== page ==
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Secretary of State’s power to issue guidance in teachers’ disciplinary proceedings (Jones v Professional Conduct Committee of the Teaching Regulation Authority)

Published on: 28 November 2019
Published by: LexisPSL
  • Secretary of State’s power to issue guidance in teachers’ disciplinary proceedings (Jones v Professional Conduct Committee of the Teaching Regulation Authority)
  • What are the practical implications of this case?
  • What was the background?
  • What did the court decide?
  • Case details

Article summary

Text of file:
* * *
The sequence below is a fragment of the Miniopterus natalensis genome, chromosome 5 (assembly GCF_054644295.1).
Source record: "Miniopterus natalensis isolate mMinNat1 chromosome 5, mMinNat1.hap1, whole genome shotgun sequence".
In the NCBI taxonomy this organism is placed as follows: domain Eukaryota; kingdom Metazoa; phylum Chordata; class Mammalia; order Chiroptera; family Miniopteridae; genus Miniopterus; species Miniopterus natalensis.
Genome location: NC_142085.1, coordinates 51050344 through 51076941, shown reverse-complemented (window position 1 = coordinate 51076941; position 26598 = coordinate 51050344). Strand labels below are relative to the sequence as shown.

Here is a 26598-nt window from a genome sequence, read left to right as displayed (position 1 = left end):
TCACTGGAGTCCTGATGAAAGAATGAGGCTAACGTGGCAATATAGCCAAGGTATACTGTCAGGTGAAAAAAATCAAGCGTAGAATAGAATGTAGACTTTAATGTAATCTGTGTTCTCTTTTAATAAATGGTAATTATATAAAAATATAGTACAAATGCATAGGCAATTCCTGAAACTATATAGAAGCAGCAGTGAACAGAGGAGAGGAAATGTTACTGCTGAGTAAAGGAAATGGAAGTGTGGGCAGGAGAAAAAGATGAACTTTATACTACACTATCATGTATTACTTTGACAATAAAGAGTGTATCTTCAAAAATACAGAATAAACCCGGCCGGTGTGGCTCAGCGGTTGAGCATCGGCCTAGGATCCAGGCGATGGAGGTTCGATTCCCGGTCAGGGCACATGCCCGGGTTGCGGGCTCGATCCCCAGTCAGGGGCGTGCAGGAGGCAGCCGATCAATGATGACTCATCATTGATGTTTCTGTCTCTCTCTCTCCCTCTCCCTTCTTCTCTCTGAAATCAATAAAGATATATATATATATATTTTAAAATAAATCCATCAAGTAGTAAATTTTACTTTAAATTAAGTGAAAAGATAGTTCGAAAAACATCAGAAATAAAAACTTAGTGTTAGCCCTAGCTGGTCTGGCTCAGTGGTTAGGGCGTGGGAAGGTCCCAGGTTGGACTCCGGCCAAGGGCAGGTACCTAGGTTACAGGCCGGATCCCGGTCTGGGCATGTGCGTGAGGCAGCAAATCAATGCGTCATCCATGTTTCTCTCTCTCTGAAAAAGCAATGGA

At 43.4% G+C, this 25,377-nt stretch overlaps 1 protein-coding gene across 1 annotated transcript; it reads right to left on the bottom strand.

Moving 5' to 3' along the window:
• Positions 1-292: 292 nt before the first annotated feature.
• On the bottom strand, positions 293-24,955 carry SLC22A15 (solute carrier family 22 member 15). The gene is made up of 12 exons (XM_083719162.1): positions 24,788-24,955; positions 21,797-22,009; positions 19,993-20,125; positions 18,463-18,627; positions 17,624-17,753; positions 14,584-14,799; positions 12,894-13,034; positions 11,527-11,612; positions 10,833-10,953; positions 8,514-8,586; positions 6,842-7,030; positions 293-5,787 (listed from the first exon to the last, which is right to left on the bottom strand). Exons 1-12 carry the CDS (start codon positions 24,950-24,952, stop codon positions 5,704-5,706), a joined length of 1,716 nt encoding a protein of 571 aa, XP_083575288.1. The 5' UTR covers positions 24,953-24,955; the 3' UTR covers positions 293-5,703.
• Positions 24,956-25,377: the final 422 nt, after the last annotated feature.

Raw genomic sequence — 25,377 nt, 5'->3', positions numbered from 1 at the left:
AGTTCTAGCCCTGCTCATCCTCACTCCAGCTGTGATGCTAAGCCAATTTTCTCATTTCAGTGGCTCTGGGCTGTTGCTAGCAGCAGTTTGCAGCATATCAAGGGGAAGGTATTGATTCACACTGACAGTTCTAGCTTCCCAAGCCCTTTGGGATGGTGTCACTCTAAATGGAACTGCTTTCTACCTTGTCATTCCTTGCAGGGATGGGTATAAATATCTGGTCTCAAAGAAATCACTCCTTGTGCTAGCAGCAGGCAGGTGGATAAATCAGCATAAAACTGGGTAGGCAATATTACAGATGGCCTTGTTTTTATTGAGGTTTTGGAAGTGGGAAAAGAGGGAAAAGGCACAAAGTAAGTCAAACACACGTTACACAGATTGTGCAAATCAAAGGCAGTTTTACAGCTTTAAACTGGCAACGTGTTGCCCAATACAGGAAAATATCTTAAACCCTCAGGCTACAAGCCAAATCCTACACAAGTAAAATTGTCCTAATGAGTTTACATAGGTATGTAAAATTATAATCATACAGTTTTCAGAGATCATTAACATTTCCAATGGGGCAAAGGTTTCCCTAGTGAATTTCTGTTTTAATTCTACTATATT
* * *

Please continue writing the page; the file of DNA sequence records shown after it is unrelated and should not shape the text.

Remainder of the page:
Local Government analysis: The Secretary of State has produced guidance for use in professional conduct panels when they are deciding whether to recommend that a teacher be barred from the teaching profession for misconduct. Dr Jones was barred from the teaching profession after a five-day hearing before such a panel although he did not attend. He appealed the decision to the Administrative Court (by way of a statutory appeal), arguing that the panel had not been entitled to take into account the guidance which the Secretary of State had produced because, he argued, the Secretary of State had no power to make such guidance since there was already secondary legislation governing panels. The court dismissed Dr Jones’ appeal, holding that since the legislation did not comprehensively regulate all issues concerning the conduct of a professional conduct panel hearing, there was scope for the Secretary of State to produce guidance to complement it. Written by Alexander Campbell, barrister at Field Court Chambers. or take a trial to read the full analysis.

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